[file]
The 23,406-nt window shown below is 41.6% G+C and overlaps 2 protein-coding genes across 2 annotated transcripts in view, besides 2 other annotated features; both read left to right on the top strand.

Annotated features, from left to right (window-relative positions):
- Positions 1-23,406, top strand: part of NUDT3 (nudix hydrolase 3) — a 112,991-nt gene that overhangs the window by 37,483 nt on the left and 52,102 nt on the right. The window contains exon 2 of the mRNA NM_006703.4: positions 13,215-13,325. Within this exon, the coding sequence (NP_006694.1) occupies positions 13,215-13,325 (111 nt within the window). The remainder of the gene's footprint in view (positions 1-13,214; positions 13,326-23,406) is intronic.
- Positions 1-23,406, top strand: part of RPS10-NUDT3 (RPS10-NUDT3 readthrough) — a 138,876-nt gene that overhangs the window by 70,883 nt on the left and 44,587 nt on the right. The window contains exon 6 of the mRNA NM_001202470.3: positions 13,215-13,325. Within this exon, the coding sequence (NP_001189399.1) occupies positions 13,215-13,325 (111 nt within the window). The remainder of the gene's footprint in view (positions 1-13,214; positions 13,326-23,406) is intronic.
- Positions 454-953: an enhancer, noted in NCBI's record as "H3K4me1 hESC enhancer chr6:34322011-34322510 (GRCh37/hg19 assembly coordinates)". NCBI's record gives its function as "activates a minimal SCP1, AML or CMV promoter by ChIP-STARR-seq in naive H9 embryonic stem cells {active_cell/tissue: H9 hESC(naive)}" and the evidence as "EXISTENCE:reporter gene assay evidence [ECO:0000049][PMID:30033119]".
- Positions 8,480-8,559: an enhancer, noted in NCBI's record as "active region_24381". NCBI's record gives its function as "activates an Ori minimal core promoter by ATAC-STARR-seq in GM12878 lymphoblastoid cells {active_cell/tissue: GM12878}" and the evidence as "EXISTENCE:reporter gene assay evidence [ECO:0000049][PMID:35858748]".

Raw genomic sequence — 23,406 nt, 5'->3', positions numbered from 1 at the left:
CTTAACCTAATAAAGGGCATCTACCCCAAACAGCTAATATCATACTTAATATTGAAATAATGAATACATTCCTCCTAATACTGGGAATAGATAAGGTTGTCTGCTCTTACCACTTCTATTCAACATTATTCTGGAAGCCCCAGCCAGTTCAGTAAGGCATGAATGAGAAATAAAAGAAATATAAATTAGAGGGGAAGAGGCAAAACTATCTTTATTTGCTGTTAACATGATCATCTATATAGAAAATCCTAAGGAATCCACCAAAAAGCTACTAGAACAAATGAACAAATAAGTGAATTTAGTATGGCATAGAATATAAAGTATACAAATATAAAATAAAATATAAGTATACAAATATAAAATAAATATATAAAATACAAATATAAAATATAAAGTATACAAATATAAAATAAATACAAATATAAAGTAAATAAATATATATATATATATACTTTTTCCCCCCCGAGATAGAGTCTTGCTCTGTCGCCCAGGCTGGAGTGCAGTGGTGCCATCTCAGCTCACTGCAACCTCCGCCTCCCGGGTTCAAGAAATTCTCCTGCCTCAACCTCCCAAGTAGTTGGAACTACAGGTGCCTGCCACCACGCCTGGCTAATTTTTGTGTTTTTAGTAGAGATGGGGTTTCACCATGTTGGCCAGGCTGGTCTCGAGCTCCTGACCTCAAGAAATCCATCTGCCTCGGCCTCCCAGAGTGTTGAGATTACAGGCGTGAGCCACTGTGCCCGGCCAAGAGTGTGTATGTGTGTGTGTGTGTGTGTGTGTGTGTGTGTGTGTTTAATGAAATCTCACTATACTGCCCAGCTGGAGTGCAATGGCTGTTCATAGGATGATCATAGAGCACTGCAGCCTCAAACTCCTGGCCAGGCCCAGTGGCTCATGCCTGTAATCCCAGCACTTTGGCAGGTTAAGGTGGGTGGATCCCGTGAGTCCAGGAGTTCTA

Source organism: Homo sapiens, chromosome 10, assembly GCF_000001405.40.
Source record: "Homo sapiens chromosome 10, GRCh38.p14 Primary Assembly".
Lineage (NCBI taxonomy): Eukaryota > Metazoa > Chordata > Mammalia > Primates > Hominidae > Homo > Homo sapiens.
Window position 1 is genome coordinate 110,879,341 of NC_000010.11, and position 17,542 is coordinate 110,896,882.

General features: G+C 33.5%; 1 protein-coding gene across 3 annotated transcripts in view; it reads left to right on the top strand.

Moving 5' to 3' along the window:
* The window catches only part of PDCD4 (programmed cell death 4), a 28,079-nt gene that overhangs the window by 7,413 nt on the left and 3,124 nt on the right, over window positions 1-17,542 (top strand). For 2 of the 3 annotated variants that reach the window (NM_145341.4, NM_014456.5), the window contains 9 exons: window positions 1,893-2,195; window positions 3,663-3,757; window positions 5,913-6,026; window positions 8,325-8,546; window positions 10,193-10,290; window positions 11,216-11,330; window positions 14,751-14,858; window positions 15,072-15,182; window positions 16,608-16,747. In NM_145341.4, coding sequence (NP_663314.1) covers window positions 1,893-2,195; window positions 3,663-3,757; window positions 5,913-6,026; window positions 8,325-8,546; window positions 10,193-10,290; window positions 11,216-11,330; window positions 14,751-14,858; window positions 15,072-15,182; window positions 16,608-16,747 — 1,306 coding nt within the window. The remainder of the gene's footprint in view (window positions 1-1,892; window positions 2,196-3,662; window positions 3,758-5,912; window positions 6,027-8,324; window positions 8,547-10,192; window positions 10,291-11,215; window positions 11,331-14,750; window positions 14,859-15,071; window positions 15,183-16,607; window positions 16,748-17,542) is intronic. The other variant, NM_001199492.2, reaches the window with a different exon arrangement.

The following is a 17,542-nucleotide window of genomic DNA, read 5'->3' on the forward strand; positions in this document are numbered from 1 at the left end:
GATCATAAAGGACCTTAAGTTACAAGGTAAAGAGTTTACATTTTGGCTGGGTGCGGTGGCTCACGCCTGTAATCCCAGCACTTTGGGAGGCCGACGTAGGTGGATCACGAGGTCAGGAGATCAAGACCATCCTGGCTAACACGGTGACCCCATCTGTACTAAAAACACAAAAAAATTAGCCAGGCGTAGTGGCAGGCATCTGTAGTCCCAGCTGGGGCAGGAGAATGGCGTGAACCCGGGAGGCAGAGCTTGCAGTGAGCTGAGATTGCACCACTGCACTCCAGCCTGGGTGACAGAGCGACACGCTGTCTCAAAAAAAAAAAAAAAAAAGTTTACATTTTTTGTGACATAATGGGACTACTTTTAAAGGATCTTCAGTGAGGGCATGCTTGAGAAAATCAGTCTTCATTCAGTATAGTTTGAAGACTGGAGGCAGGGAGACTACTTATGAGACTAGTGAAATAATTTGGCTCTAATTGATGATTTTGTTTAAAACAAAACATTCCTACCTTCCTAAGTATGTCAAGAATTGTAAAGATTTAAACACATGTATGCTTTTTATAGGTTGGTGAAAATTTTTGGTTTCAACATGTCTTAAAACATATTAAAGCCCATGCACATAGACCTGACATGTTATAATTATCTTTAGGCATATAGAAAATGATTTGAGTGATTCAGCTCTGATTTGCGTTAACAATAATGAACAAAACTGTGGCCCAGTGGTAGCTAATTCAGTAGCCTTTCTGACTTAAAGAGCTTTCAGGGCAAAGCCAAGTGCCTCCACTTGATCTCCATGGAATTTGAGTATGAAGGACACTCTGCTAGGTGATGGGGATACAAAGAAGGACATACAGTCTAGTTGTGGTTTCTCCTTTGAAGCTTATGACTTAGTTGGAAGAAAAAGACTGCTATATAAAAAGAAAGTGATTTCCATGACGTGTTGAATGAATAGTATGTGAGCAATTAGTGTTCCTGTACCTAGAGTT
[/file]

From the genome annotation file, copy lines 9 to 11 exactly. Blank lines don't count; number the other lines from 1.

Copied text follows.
Source organism: Homo sapiens, chromosome 10, assembly GCF_000001405.40.
Source record: "Homo sapiens chromosome 10, GRCh38.p14 Primary Assembly".
Lineage (NCBI taxonomy): Eukaryota > Metazoa > Chordata > Mammalia > Primates > Hominidae > Homo > Homo sapiens.